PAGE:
The vandalism and bomb threats continued throughout the first few years of integration, and school disturbances increased. During the 1970-71 school year, 6,500 students were suspended or expelled from schools. The majority of these students were African American. Many black students, parents, and community members felt that black students were suspended unfairly without being able to give their side of the story, while white students involved in the disturbances went unpunished.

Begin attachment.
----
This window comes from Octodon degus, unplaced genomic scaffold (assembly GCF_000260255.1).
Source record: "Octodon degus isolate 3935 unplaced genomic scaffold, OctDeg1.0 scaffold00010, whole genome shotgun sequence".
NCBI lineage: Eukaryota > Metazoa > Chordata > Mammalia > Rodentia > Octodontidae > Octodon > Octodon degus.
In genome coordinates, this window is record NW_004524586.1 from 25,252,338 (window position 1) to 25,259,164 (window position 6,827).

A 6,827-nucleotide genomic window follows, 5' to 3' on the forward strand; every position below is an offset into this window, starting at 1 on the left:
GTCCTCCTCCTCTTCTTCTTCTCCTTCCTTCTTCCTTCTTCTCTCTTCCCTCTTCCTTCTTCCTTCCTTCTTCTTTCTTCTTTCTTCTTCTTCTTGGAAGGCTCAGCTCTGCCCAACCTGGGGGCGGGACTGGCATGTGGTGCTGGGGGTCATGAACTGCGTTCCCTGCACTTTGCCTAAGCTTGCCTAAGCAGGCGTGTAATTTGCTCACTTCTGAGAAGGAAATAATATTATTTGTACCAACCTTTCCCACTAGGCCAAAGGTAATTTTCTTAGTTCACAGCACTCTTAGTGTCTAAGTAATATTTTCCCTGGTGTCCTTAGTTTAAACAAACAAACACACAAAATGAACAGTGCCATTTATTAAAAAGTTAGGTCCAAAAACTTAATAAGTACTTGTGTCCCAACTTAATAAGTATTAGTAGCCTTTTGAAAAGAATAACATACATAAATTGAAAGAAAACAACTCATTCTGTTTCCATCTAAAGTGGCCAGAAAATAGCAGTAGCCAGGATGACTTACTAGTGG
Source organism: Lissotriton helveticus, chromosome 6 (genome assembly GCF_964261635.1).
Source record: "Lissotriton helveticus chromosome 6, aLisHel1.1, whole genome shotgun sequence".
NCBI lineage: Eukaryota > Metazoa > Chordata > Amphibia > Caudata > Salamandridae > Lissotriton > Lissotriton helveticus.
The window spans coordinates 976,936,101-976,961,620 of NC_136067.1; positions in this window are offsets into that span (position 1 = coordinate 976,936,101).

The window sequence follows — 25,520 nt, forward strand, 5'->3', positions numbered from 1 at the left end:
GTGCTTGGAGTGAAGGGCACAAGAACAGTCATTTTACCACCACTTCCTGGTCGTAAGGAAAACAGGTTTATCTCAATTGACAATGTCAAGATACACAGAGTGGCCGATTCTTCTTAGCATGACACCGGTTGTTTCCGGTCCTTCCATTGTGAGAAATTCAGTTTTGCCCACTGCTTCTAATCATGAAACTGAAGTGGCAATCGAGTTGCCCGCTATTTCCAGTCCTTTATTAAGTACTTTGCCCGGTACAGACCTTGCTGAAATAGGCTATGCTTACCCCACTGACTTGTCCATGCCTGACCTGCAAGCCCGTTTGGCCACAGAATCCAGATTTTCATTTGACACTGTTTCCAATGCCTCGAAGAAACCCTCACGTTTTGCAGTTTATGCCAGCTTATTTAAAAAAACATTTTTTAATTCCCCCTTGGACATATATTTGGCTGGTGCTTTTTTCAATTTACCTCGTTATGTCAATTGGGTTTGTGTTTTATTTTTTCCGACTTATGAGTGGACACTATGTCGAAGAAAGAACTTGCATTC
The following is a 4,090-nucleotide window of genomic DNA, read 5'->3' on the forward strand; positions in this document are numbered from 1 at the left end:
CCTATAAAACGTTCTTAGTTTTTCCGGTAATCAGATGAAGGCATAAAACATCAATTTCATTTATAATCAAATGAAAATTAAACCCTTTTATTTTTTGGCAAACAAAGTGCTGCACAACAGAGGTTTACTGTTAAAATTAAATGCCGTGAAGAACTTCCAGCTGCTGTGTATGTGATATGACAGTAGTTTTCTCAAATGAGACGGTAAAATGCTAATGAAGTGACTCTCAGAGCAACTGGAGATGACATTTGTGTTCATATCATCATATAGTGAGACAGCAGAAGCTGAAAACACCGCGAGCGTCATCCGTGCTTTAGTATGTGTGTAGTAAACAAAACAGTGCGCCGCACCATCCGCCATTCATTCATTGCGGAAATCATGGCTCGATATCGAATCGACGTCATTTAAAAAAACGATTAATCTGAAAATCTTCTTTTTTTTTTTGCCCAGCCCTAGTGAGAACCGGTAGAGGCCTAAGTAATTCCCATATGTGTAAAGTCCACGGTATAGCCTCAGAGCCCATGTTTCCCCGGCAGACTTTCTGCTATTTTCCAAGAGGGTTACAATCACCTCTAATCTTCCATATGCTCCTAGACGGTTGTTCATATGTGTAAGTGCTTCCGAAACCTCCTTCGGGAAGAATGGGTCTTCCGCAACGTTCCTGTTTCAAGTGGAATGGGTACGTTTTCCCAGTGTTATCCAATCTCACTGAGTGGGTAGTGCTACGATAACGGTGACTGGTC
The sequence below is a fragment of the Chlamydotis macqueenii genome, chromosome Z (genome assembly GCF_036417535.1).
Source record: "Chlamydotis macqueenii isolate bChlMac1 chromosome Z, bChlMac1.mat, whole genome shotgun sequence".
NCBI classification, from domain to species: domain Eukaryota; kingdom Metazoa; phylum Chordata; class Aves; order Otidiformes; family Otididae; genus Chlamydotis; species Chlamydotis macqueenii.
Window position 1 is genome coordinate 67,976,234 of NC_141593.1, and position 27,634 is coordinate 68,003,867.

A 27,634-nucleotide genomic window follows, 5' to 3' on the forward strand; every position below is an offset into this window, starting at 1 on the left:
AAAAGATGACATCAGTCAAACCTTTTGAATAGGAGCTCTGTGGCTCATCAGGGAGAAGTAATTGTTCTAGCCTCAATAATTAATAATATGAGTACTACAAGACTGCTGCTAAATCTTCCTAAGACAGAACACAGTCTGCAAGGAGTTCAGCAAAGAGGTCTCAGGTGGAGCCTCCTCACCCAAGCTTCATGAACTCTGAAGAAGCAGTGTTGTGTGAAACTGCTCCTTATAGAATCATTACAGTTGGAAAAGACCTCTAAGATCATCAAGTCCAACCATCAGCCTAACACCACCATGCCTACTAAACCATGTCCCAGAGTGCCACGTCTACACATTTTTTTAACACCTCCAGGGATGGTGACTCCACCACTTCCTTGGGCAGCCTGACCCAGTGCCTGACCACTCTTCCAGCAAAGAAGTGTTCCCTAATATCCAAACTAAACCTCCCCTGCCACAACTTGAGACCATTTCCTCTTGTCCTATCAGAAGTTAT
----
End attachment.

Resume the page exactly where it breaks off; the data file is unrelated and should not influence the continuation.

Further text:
A group of black and white community members formed the Citizen Advisory Group in 1973 as a response to the busing turmoil. The group felt the current plan was unfair and discriminated against students in black and low-income white neighborhoods. They drafted a new desegregation plan which would require all neighborhoods in Charlotte-Mecklenburg, including southeast Charlotte, to bus students more equally. The new plan, referred to as the Ray-Sanders plan, was approved by Judge McMillan in 1974 and put into action during the 1974-75 school year. The new plan had the approval of the majority of the school board, the court, and the community. McMillan closed the Swann case in July 1975 after Charlotte-Mecklenburg Schools had been successfully desegregated for one year.